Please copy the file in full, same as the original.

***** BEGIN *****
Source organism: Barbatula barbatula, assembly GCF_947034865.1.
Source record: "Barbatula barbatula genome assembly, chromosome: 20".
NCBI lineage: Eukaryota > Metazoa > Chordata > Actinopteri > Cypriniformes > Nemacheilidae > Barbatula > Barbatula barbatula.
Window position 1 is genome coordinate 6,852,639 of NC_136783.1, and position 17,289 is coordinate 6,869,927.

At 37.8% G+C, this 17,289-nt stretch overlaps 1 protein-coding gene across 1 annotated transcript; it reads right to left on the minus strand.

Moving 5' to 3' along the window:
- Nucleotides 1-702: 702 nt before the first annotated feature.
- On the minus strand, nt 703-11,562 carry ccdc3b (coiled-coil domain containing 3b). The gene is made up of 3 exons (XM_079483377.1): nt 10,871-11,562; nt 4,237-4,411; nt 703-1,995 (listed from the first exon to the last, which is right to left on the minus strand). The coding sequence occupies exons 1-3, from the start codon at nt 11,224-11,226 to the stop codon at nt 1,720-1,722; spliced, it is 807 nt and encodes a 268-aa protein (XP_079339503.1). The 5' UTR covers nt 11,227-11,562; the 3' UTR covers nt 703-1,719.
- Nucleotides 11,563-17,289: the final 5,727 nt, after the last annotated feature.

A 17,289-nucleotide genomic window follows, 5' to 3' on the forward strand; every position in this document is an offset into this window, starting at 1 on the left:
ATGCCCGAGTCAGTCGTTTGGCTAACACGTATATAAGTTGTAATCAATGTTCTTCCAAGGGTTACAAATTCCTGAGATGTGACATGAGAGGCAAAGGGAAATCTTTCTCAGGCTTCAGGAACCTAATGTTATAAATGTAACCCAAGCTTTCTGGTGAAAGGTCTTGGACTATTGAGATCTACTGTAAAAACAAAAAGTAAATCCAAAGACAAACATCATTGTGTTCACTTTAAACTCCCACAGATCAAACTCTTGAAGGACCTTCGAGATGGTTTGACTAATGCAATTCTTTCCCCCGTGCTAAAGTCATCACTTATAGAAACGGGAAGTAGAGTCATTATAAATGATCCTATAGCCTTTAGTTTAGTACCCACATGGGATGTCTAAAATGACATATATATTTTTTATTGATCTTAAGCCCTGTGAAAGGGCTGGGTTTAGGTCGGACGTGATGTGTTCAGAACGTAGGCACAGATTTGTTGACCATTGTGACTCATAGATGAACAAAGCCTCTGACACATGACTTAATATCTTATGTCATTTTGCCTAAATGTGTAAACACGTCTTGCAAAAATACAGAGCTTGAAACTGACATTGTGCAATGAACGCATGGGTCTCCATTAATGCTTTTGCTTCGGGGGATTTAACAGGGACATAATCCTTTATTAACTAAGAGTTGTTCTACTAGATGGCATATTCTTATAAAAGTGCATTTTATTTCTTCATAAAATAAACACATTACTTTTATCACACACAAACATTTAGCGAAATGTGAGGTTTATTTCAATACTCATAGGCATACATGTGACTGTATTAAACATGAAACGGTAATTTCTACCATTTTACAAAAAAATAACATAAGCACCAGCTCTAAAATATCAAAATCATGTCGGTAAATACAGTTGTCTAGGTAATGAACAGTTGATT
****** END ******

Source organism: Barbatula barbatula, assembly GCF_947034865.1.
Source record: "Barbatula barbatula genome assembly, chromosome: 20".
NCBI lineage: Eukaryota > Metazoa > Chordata > Actinopteri > Cypriniformes > Nemacheilidae > Barbatula > Barbatula barbatula.
Window position 1 is genome coordinate 6,852,639 of NC_136783.1, and position 17,289 is coordinate 6,869,927.

At 37.8% G+C, this 17,289-nt stretch overlaps 1 protein-coding gene across 1 annotated transcript; it reads right to left on the minus strand.

Moving 5' to 3' along the window:
- Nucleotides 1-702: 702 nt before the first annotated feature.
- On the minus strand, nt 703-11,562 carry ccdc3b (coiled-coil domain containing 3b). The gene is made up of 3 exons (XM_079483377.1): nt 10,871-11,562; nt 4,237-4,411; nt 703-1,995 (listed from the first exon to the last, which is right to left on the minus strand). The coding sequence occupies exons 1-3, from the start codon at nt 11,224-11,226 to the stop codon at nt 1,720-1,722; spliced, it is 807 nt and encodes a 268-aa protein (XP_079339503.1). The 5' UTR covers nt 11,227-11,562; the 3' UTR covers nt 703-1,719.
- Nucleotides 11,563-17,289: the final 5,727 nt, after the last annotated feature.

A 17,289-nucleotide genomic window follows, 5' to 3' on the forward strand; every position in this document is an offset into this window, starting at 1 on the left:
ATGCCCGAGTCAGTCGTTTGGCTAACACGTATATAAGTTGTAATCAATGTTCTTCCAAGGGTTACAAATTCCTGAGATGTGACATGAGAGGCAAAGGGAAATCTTTCTCAGGCTTCAGGAACCTAATGTTATAAATGTAACCCAAGCTTTCTGGTGAAAGGTCTTGGACTATTGAGATCTACTGTAAAAACAAAAAGTAAATCCAAAGACAAACATCATTGTGTTCACTTTAAACTCCCACAGATCAAACTCTTGAAGGACCTTCGAGATGGTTTGACTAATGCAATTCTTTCCCCCGTGCTAAAGTCATCACTTATAGAAACGGGAAGTAGAGTCATTATAAATGATCCTATAGCCTTTAGTTTAGTACCCACATGGGATGTCTAAAATGACATATATATTTTTTATTGATCTTAAGCCCTGTGAAAGGGCTGGGTTTAGGTCGGACGTGATGTGTTCAGAACGTAGGCACAGATTTGTTGACCATTGTGACTCATAGATGAACAAAGCCTCTGACACATGACTTAATATCTTATGTCATTTTGCCTAAATGTGTAAACACGTCTTGCAAAAATACAGAGCTTGAAACTGACATTGTGCAATGAACGCATGGGTCTCCATTAATGCTTTTGCTTCGGGGGATTTAACAGGGACATAATCCTTTATTAACTAAGAGTTGTTCTACTAGATGGCATATTCTTATAAAAGTGCATTTTATTTCTTCATAAAATAAACACATTACTTTTATCACACACAAACATTTAGCGAAATGTGAGGTTTATTTCAATACTCATAGGCATACATGTGACTGTATTAAACATGAAACGGTAATTTCTACCATTTTACAAAAAAATAACATAAGCACCAGCTCTAAAATATCAAAATCATGTCGGTAAATACAGTTGTCTAGGTAATGAACAGTTGATT